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Spinning for Answers



His face was ashen. He couldn’t breathe. He sweated so profusely that salt caked behind his ears and his cycling jersey looked like a jigsaw puzzle.

Richie Marcus from Boca Raton, Fla., returned home from yet another cycling disaster. This time it was a training ride -- 25 miles out, 25 miles back. On the return trip he fell apart -- lost energy, hyperventilated, couldn’t even pedal.

“It’s like I’m drowning,” he told his wife, Chris. “One minute I’m going as fast as I can, the next I’m being pulled under the water, gasping for air.”

It had happened in races, too, causing him to collapse and drop out.

Yet at other times this well-conditioned athlete performed exceedingly well, competing against people much younger.

Why the drastic swings?

Richie had consulted dozens of coaches, doctors, specialists and medical centers trying to find an answer. He passed the medical tests with flying colors.

“They’d tell me I’m the healthiest 55-year-old they’d ever met,” says Richie. “Sure I did well in the sedentary setting, but that’s not where I was having my problem.”

He even asked one university medical center if he could bring his bike and stationary trainer to recreate the situation. “Nobody could do the kind of testing I needed,” he says.

Chris knew her husband’s passion had hit a serious roadblock. She searched online and discovered the National Institute for Athletic Health & Performance at Sanford Health in Sioux Falls. She sent Richie the link.

“I knew that many centers promised to uncover an athlete’s inherent performance issues, but Sanford’s institute was the only one that stated athletes could bring their bikes and get tested in a climate chamber. They had the ability to duplicate the precise conditions in which the athlete had the problem,” says Richie. “This was the place for me.”

A retired business owner with a self-described Type A personality, he called the institute last November. Two weeks later he was on a flight to Sioux Falls for two days of testing.

A world apart

Institute director Dr. Michael Bergeron was not surprised at Richie’s symptoms or his difficulty in finding help.

“People get frustrated because what appears to be a medical issue cannot be solved in the conventional medical setting. Physicians and hospitals don’t have the athletic perspective or capability to replicate the scenario in which the athlete is having the problem, but that viewpoint and capability are key in reaching a solution,” says Dr. Bergeron, who’s internationally known for his research in exercise, heat stress and athletic health.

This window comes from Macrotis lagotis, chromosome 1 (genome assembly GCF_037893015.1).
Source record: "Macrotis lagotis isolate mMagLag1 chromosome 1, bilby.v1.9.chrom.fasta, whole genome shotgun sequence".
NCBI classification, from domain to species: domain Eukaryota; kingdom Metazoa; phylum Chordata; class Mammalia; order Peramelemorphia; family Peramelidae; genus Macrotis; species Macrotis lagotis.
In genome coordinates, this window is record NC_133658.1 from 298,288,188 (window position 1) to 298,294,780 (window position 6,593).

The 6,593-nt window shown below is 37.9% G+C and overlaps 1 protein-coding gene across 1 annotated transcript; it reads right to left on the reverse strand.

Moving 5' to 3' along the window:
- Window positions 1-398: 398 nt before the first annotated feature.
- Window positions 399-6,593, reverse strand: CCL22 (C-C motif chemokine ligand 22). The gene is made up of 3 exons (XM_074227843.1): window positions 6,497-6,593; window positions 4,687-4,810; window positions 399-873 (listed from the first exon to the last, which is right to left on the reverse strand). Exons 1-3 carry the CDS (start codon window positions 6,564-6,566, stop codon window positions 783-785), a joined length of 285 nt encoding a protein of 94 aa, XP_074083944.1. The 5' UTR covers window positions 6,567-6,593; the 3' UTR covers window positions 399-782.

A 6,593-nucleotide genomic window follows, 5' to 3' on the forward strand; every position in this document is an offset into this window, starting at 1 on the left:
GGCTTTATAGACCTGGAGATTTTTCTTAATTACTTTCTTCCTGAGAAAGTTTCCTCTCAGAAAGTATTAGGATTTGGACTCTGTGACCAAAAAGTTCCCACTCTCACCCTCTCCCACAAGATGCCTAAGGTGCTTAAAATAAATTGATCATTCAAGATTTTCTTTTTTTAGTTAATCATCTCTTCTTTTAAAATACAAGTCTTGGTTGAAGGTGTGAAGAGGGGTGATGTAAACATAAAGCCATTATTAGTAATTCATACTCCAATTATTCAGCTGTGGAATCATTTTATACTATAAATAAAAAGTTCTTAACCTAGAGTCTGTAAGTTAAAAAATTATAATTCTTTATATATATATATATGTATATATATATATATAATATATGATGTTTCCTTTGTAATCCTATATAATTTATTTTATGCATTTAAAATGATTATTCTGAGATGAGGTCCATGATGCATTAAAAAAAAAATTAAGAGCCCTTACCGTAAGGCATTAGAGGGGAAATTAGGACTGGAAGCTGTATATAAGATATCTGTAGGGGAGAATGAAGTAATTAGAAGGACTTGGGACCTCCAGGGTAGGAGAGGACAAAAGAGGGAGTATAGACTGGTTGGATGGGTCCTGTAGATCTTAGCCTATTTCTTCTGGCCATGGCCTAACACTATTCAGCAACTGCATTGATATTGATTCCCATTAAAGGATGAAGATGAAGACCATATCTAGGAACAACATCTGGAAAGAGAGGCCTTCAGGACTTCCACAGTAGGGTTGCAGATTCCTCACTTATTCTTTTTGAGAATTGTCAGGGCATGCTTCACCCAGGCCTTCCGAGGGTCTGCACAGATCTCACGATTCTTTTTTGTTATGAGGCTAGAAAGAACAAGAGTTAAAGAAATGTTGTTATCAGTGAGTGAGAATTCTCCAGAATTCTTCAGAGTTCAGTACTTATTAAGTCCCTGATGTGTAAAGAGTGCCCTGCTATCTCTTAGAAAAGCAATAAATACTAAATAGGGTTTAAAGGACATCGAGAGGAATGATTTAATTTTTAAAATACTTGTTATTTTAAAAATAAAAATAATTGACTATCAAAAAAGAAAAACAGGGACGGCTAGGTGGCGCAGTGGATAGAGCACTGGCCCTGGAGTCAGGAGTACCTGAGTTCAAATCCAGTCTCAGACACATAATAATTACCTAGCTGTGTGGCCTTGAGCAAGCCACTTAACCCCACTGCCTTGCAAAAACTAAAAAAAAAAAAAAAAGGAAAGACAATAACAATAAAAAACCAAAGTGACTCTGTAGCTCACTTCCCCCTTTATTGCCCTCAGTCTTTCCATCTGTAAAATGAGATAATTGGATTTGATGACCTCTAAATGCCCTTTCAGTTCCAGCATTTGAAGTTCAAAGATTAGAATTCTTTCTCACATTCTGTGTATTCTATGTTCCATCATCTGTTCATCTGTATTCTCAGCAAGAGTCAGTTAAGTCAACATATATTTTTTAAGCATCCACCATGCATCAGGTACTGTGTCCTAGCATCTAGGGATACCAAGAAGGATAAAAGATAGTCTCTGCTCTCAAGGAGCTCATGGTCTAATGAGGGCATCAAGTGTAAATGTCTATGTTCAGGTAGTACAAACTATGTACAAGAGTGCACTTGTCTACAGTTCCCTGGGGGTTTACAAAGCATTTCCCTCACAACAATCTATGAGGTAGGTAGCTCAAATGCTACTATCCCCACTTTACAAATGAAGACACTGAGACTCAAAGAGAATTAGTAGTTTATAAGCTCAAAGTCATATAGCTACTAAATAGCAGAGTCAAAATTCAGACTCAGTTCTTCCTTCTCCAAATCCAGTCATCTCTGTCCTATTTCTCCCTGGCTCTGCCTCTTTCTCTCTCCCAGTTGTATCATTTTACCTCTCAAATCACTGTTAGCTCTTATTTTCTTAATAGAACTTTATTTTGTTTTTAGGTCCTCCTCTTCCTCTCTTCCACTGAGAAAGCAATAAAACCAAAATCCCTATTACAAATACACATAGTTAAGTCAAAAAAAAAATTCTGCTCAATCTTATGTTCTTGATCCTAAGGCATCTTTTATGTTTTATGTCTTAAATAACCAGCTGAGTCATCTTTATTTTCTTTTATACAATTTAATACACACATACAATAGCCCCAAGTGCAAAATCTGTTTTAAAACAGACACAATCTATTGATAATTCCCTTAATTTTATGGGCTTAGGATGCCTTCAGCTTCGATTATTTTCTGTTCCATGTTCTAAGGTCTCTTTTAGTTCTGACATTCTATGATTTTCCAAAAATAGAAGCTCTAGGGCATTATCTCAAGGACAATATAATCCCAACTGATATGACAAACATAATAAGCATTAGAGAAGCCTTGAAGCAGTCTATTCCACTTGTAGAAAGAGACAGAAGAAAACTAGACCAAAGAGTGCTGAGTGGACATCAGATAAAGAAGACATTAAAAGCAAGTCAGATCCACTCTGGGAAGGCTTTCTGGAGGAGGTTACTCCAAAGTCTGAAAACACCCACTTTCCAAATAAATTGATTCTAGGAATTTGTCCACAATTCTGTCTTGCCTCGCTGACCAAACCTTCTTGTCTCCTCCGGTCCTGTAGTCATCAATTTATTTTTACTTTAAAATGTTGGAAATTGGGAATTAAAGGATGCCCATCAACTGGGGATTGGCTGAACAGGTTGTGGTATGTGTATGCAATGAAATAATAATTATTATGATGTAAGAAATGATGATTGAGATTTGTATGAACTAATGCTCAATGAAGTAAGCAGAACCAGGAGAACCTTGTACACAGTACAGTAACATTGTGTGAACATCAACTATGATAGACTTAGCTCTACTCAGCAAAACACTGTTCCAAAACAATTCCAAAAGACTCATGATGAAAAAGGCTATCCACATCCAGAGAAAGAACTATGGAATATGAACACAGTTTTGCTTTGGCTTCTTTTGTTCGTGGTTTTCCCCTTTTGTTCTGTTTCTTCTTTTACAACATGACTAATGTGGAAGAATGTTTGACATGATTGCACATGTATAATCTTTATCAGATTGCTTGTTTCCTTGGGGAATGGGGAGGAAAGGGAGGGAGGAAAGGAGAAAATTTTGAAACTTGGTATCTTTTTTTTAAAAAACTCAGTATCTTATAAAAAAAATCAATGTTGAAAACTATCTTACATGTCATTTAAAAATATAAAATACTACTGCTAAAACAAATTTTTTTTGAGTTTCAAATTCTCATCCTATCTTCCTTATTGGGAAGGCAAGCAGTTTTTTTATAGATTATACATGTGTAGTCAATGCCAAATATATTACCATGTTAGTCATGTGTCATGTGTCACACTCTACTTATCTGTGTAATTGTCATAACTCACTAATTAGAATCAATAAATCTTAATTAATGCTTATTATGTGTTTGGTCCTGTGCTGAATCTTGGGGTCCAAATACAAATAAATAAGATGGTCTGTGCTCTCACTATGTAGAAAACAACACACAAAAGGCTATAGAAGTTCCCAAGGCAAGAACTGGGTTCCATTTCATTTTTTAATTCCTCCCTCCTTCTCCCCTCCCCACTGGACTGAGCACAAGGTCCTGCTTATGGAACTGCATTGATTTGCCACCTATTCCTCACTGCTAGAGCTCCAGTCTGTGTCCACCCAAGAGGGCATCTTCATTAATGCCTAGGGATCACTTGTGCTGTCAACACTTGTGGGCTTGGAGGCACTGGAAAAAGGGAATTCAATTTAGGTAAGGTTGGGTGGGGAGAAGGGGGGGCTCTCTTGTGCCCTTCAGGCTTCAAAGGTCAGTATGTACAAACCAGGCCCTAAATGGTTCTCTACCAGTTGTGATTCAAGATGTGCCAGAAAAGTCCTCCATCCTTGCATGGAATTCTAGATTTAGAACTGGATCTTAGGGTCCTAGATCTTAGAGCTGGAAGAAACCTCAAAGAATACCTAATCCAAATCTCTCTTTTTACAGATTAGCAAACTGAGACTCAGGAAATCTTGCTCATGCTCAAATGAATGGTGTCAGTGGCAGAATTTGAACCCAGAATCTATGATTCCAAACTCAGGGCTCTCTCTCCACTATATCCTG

The institute’s capability to safely test at this level in combination with advanced athletic health and performance knowledge has drawn athletes from all over the world.

Says Richie: “Dr. Bergeron and his team gave me -- an amateur -- the same level of attention and expertise they give to elite and professional athletes. It was all I had dreamed of and more.”

Answers early on

Richie’s problem was identified early. Under close supervision, he pushed himself in a cycling test that matched the conditions of a typical hot, humid day in Florida. He sweated profusely, with salt building up on his skin. He nearly collapsed, reflecting exactly what happened in a race.

A heat sensor pill he’d swallowed the night before registered a core body temperature of 103.5 -- 106 is heat stroke. Additional test results showed Richie’s loss of fluid and sodium was extreme.

“Basically my system went into distress mode, trying to keep the vital organs working at the expense of my leg muscles. It’s no wonder I felt like I was drowning and couldn’t even push the pedals,” he says. “There was absolutely an explanation.”

And a solution: Richie gained extensive education in how to maintain his fluid and sodium level and better prepare for and recover from intense training and demanding competition. He received hydration recommendations, nutrition advice and a custom-designed sports drink. He also learned how to improve his cycling mechanics and balance his training schedule.

A day-one difference

Relieved to have answers, Richie returned home and resumed cycling. “I noticed a dramatic difference from day one. It was revolutionary,” he says.

The past several months produced positive results, too. “As long as I keep loading up on the appropriate fluid and sodium at the right time, I don’t have a problem -- no more hitting the wall, no more dropping out of races,” he says. “I’ve had the best racing season I’ve ever had -- by far.”

Two thousand miles might seem a long way to go for a solution to an athletic performance problem. But to Richie? “The expert help meant the world to me. I got something at Sanford that I couldn’t get anywhere else.”

Posted Date: June 2011

Spinning for Answers

Florida cyclist Richie Marcus knew the thrill of a well-ridden race. But he also knew the defeat of collapsing and dropping out. Why such drastic swings in a well-conditioned athlete? The answer was 2,000 miles from home.